Cold, Hard Facts:
Currently: Candidate for Master of Science in Environmental Engineering
Expected graduation date: Expectations are a dangerous thing to have.
Undergraduate education: 2010 B.S. in Civil Engineering, GT.
Hails from: All over.
Hobbies: Reading, wandering, ruminating, staring intently at things, sports, training for the Olympics, and building and piloting miniature zeppelins.
Why he desires to be an engineer: Because a man ought to do something purposeful with his life.
The Latest Earth-Shattering Developments:
Brandon Strellis, international man of mystery, is currently in hot pursuit of a Master of Science degree in Environmental Engineering – anticipated graduation date: sooner or later. Thankfully, Brandon is already a master of punctuation.
Sir Brandon, an honorary member of the Scottish Royal Court, was recently awarded an Outstanding Student Paper Award at the American Geophysical Union 2011 Fall Meeting for his presentation entitled “The Influence of Light-Absorbing Aerosols over Central Greenland: Preliminary Results.” The presentation was coauthored with his advisor, Dr. Mike Bergin, as well as collaborators Dr. Irina Sokolik from Georgia Tech, Dr. Jack Dibb from the University of New Hampshire, Dr. John Ogren and Patrick Sheridan from the National Oceanic and Atmospheric Administration, and Patrick Wright from the University of Houston.
Public hubbub surrounding this enigmatic figure is at an all-time high following his receipt of this latest honor. Little is known about his life of adventure despite the public’s craving for knowledge about his exotic lifestyle. Our own CEE correspondent recently sat down with Brandon and was fortunate to experience the knighted scientist at his most candid.
Interviewer: Brandon, can you tell me a little about the research behind this paper?
Brandon: Yes, absolutely. This research was carried out at a National Science Foundation base called Summit Station located at the highest point on the Greenland Ice Sheet, approximately two miles above sea level. Our research team was on site from May through July of the 2011 field season at Summit. In addition to taking filter samples of both snow and air, we set up a permanent aerosol monitoring station to measure characteristics of the particles in the air over the ice sheet.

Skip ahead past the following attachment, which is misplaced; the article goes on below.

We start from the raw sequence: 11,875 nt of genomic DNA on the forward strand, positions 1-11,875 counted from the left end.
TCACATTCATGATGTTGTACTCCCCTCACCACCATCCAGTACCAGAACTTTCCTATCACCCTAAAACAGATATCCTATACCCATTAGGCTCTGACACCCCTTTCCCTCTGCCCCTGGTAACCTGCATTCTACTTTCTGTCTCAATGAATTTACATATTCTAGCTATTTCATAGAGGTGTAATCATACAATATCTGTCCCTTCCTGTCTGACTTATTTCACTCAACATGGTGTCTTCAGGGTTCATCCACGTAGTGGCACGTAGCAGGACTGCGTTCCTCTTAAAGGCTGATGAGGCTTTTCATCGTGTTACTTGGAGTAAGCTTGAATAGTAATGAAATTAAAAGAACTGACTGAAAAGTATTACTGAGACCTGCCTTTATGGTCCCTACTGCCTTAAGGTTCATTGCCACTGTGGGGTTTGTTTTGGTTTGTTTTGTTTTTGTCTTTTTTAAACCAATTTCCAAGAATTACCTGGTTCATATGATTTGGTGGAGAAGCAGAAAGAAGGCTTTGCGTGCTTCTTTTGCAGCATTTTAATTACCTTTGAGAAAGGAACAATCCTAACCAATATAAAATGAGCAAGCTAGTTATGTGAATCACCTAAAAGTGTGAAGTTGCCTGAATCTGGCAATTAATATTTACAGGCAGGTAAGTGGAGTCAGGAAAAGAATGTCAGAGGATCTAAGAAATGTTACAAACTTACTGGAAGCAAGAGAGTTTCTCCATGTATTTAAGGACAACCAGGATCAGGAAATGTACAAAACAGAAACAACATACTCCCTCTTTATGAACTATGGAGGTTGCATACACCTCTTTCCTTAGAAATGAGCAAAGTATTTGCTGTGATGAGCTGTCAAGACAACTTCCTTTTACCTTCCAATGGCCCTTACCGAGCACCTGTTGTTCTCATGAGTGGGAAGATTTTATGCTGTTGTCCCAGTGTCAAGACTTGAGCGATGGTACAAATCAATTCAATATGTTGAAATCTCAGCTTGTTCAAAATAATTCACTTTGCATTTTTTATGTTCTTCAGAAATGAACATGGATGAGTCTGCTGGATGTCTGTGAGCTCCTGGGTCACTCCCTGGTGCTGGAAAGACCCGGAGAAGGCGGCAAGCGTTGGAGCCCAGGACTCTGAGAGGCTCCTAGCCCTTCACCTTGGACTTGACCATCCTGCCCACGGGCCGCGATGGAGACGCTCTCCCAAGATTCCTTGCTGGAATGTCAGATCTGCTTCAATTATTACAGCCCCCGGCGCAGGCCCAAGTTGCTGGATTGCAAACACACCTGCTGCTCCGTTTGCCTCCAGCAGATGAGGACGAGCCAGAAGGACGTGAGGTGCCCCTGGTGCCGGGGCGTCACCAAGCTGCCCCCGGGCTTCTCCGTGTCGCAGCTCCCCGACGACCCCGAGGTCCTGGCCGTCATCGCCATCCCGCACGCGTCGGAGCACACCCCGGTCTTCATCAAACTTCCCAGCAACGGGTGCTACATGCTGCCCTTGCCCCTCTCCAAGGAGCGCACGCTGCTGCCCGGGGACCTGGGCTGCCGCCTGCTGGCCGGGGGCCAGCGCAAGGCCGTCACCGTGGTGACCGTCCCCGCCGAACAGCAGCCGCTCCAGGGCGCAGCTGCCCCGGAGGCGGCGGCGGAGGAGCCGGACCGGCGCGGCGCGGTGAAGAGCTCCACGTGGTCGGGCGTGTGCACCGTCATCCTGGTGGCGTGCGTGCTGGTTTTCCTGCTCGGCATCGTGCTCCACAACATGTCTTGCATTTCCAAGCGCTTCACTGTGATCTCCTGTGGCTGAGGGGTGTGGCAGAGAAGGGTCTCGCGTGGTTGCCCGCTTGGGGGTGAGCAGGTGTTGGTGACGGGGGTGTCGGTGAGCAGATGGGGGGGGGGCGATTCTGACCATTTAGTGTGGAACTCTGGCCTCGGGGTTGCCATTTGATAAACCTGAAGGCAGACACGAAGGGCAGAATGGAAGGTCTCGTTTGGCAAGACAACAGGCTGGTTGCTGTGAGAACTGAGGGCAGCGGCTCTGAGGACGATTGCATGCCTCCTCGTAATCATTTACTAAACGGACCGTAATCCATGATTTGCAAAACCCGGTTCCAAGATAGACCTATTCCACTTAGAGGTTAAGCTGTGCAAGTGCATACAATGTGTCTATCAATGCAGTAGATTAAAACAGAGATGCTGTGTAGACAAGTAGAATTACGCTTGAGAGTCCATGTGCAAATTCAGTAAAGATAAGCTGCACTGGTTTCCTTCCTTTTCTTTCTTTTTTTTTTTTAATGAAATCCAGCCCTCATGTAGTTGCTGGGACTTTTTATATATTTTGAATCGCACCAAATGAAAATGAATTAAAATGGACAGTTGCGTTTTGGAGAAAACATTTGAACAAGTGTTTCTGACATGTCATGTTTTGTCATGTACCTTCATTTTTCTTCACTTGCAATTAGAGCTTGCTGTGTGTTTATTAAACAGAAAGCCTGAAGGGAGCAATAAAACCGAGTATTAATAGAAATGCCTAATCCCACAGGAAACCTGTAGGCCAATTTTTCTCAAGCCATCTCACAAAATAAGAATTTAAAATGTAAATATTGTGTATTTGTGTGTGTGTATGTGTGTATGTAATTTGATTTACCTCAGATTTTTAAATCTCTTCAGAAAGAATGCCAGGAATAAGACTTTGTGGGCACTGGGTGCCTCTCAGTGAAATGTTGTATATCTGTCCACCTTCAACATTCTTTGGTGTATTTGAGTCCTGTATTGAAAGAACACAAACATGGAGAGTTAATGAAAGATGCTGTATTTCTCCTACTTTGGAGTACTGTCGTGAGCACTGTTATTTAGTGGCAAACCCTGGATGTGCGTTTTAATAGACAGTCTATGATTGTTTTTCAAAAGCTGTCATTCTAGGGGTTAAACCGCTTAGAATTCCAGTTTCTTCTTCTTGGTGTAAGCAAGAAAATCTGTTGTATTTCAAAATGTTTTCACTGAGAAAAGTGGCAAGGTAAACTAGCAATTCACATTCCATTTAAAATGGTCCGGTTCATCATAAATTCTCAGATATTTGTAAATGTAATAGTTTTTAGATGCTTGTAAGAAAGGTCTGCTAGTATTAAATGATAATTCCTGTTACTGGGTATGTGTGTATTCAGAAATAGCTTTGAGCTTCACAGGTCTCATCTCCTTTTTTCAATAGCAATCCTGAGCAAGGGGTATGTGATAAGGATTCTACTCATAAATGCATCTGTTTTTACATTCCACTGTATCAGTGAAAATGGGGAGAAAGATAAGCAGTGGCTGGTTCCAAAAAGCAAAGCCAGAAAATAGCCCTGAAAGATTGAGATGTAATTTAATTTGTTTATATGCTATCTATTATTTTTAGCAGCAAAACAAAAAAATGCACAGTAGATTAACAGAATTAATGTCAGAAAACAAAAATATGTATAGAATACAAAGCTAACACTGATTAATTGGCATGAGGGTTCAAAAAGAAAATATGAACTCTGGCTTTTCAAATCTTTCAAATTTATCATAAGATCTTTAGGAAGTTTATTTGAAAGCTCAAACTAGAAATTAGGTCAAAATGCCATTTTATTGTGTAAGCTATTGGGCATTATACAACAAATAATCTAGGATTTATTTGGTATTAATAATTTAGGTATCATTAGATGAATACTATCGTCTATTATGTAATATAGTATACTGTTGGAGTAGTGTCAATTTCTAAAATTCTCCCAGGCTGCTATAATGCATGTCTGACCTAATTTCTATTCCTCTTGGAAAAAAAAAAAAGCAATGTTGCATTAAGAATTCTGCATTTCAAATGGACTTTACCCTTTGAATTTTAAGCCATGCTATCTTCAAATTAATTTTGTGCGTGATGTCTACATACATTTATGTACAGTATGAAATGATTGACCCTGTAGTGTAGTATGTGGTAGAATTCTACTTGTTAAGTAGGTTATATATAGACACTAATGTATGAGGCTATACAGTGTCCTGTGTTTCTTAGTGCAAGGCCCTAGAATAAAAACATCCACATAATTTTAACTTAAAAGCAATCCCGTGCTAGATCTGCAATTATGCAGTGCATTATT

The overall goal of the project was to measure and quantify the impact of light-absorbing particles such as soot in the atmosphere over Central Greenland. Because the surface in the high Arctic is often covered in snow and ice and is therefore very reflective, dark particles in the atmosphere can have a much larger effect in terms of atmospheric warming than in other areas of the world where the surface is not as reflective. Our preliminary results showed that even very low concentrations of light-absorbing particles can have a significant effect on the amount of warming that takes place in the atmosphere due to absorption of sunlight by the particles.
Interviewer: Very interesting. Could you tell us a little more about the experience beyond the research? It sounds like Summit was quite an unusual place.
Brandon: It really was! I’ve never seen any place like it. The closest thing that I can imagine is a frozen moon. It was surreal; the sun never set, but just dipped up and down on the horizon, encircling the camp; on clear days there was nothing but ice as far as the eye could see, and the entire surface was almost perfectly flat except for a few ripples from the wind; snowstorms would blow in, visibility would drop to a few hundred feet, and the world would turn to white. It was beautiful in a hallucinatory way.
Working conditions were harsh with temperatures ranging between -50°F and -10°F for most of the season. The researchers slept in special tents called Arctic Ovens, but it was still well below freezing inside the structures. Eventually, my team and I built a traditional igloo and slept in that instead. It was warmer than the tents, and far more fitting.
We were flown in by a special wing of the Air National Guard which trains specifically to land on ice with ski-equipped planes. The runway at Summit is the longest ice runway in the world. It’s also perfect for a casual Nordic ski after dinner. Our flight out in May was delayed because of the volcano that erupted in Iceland last summer. I’m pretty sure that we were the only people in the world trapped by the volcano plume. We were stuck while Europe was jubilant that the plume hadn’t blown over them.
The coast of Greenland was incredible, too. You can walk right onto the edge of the glacier. It’s amazing to see it from the mountains on the coast, fjords on one side, an endless sea of ice on the other. The meltwater from the glaciers forms enormous, powerful rivers that rip apart the landscape in the summer.
It’s a wild place, too. I was charged by a musk ox, and a polar bear was shot in the town on the coast that served as our air base.
I would encourage anyone with a sense of adventure and a keen intellect – and mine isn’t that keen, so you almost certainly qualify – to seek out such opportunities at Georgia Tech, since this fine institution has them, if you only go looking.
Interviewer: Sage advice! And who wouldn’t want to be charged by a musk ox. Thanks for your time, Brandon. It’s been a pleasure.
Brandon: Same to you, interviewer.